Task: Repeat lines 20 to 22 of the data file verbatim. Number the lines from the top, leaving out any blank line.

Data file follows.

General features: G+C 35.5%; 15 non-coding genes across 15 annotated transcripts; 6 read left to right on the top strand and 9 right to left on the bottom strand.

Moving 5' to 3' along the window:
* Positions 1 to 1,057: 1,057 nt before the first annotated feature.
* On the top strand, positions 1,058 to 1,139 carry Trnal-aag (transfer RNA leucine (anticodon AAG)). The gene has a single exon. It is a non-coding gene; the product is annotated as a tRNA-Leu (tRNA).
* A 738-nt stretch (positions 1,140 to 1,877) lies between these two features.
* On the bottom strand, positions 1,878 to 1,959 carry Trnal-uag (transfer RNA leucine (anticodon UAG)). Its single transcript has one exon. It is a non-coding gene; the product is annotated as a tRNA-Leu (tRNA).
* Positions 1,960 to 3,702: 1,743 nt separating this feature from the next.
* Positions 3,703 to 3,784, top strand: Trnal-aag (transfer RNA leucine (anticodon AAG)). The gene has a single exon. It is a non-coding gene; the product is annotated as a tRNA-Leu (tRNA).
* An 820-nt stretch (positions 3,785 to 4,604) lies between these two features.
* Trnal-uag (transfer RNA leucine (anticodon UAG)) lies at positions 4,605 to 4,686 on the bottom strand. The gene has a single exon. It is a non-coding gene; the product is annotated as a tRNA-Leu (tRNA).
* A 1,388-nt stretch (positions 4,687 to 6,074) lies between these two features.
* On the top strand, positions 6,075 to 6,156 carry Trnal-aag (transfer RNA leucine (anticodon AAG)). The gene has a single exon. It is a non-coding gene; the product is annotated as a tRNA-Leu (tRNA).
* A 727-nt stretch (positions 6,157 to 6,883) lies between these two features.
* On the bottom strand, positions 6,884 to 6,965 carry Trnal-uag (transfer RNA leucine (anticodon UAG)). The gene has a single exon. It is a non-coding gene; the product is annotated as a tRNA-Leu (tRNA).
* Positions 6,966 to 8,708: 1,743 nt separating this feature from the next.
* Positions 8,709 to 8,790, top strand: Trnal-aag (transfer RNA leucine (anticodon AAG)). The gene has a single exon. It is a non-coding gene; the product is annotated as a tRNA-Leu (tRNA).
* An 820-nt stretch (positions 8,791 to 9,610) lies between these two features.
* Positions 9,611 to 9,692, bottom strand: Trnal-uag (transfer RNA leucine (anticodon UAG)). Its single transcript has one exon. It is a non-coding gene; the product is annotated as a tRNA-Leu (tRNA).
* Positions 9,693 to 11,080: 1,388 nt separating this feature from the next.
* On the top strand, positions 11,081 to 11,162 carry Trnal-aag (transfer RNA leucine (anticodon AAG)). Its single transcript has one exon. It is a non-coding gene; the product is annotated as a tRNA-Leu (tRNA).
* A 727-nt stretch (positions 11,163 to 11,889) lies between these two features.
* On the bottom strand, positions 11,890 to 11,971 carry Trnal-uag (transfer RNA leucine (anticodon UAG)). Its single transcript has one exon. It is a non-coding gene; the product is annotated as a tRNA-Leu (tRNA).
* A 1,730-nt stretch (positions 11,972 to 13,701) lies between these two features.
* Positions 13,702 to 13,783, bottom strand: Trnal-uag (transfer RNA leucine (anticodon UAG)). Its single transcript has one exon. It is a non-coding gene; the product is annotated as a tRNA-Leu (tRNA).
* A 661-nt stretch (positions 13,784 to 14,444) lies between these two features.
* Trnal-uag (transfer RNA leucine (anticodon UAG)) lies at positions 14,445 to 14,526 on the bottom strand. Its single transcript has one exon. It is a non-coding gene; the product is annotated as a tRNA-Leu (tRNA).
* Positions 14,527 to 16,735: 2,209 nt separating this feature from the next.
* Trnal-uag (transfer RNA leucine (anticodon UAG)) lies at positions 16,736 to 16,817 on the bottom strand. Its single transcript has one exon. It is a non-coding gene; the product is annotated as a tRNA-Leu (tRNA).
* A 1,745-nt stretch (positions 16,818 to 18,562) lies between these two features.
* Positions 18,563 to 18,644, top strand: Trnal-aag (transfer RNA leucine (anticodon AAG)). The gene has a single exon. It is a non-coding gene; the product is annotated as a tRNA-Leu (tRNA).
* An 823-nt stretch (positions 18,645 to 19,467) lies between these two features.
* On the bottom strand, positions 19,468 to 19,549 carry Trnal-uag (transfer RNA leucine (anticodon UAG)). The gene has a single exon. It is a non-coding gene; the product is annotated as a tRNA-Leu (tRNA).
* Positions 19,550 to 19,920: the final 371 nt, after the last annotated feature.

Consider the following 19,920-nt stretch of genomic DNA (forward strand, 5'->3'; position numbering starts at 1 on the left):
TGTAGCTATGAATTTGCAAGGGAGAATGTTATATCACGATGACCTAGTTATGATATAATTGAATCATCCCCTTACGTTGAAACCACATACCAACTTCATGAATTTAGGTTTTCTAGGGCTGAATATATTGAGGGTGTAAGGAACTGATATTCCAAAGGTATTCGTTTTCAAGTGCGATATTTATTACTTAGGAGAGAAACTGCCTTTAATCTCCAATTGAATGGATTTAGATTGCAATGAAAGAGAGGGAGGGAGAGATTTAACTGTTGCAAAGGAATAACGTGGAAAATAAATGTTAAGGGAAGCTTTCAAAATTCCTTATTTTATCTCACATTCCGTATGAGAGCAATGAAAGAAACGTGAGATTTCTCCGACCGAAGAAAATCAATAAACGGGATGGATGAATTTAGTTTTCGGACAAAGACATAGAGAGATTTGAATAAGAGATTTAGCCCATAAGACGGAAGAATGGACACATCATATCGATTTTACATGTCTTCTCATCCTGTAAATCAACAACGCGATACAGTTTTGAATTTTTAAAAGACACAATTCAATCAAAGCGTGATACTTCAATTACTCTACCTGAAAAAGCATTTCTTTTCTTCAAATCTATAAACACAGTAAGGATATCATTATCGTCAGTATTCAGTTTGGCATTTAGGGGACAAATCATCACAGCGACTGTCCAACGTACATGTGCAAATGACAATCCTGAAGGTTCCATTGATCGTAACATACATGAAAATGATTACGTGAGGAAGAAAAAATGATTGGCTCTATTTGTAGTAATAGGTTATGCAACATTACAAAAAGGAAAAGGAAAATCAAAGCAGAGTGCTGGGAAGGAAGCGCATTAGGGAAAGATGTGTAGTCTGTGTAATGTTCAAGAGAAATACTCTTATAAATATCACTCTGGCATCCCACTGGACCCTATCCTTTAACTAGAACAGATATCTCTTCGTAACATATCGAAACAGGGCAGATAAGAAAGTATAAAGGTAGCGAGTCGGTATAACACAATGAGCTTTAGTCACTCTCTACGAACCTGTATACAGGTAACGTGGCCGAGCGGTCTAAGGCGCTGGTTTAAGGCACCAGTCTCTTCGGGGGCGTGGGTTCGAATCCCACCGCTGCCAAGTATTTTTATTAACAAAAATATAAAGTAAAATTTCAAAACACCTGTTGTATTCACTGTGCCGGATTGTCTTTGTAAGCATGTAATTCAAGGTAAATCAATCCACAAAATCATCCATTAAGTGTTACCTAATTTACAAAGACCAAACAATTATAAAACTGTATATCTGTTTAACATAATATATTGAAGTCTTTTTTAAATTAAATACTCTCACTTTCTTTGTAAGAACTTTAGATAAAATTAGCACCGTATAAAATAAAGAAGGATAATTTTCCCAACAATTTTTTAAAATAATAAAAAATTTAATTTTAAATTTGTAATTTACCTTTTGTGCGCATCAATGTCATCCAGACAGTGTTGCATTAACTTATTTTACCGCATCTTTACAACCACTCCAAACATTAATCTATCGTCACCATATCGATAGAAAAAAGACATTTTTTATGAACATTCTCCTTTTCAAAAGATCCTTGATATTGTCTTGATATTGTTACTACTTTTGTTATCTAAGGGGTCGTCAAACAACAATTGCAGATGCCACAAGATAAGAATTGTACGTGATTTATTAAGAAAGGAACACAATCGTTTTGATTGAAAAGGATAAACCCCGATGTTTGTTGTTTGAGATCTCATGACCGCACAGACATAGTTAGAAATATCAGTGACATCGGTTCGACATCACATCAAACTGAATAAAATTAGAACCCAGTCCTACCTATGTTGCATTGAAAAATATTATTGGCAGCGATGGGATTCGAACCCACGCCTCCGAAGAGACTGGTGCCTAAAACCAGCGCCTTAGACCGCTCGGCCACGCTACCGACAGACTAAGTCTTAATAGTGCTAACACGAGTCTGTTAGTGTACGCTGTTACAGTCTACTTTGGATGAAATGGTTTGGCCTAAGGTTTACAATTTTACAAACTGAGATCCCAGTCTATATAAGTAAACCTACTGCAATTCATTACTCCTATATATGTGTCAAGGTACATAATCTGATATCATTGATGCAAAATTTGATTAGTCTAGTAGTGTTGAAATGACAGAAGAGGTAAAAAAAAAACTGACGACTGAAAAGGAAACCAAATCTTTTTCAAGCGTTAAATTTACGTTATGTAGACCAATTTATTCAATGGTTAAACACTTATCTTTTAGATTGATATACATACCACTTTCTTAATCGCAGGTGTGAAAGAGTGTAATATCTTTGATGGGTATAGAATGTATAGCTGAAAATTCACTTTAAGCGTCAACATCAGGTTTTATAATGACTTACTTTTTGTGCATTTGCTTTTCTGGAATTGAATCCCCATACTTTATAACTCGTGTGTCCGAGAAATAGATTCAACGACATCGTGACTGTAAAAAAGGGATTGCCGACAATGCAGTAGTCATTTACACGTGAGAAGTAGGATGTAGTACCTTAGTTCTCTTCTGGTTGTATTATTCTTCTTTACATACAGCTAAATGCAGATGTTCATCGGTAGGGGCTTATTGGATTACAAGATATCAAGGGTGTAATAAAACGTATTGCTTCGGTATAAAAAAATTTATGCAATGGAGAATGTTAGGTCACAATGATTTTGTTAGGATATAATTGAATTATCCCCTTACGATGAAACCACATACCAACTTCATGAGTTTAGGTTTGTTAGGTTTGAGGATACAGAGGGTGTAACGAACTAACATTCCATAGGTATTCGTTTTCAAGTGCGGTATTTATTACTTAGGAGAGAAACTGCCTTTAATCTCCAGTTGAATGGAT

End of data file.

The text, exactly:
* On the top strand, positions 11,081 to 11,162 carry Trnal-aag (transfer RNA leucine (anticodon AAG)). Its single transcript has one exon. It is a non-coding gene; the product is annotated as a tRNA-Leu (tRNA).
* A 727-nt stretch (positions 11,163 to 11,889) lies between these two features.
* On the bottom strand, positions 11,890 to 11,971 carry Trnal-uag (transfer RNA leucine (anticodon UAG)). Its single transcript has one exon. It is a non-coding gene; the product is annotated as a tRNA-Leu (tRNA).